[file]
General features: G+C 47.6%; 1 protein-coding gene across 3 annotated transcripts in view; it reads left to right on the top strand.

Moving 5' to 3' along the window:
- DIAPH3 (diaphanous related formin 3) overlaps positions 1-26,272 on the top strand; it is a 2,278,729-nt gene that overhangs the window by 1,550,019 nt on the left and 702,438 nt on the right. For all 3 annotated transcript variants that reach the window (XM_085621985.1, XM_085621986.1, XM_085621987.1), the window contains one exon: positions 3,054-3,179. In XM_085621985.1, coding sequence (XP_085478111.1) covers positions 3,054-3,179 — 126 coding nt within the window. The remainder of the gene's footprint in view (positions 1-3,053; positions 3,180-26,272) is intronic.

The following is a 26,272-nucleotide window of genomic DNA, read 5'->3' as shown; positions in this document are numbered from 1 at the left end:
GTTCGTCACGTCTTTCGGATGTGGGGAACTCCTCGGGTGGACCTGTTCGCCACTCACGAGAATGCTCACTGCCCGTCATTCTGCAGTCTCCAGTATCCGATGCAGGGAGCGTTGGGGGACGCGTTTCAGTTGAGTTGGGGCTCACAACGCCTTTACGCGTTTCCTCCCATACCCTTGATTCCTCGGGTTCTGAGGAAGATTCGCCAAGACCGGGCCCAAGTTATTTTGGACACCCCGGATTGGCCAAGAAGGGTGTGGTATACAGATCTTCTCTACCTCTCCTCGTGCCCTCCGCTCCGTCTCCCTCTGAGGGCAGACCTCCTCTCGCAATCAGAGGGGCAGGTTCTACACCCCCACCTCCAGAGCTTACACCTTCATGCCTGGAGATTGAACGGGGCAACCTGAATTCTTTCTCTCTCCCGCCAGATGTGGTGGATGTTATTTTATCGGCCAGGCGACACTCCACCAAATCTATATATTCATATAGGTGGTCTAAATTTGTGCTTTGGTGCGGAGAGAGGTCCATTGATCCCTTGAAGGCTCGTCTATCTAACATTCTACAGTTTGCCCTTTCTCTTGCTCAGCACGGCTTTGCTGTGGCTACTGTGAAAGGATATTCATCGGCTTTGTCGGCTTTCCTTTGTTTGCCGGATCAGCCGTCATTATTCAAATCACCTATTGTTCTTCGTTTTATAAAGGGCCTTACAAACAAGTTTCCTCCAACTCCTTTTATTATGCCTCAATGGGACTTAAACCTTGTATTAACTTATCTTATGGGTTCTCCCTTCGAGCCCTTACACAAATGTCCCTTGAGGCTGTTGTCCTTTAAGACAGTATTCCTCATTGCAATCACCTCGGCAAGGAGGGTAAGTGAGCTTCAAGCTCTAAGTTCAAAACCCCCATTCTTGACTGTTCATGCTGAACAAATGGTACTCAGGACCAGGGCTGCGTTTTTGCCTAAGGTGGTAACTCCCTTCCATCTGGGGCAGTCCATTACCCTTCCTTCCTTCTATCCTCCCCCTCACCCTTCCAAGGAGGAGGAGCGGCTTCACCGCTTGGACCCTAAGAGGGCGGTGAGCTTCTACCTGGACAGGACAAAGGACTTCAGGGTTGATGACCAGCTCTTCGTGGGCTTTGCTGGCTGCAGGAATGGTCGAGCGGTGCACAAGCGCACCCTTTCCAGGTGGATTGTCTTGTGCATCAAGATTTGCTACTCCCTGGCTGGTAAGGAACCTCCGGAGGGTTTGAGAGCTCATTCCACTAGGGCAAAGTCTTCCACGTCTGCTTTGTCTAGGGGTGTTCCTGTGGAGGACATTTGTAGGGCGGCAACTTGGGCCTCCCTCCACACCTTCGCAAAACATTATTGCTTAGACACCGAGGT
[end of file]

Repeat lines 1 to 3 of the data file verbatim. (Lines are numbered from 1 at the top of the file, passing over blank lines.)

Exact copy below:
General features: G+C 47.6%; 1 protein-coding gene across 3 annotated transcripts in view; it reads left to right on the top strand.

Moving 5' to 3' along the window:
- DIAPH3 (diaphanous related formin 3) overlaps positions 1-26,272 on the top strand; it is a 2,278,729-nt gene that overhangs the window by 1,550,019 nt on the left and 702,438 nt on the right. For all 3 annotated transcript variants that reach the window (XM_085621985.1, XM_085621986.1, XM_085621987.1), the window contains one exon: positions 3,054-3,179. In XM_085621985.1, coding sequence (XP_085478111.1) covers positions 3,054-3,179 — 126 coding nt within the window. The remainder of the gene's footprint in view (positions 1-3,053; positions 3,180-26,272) is intronic.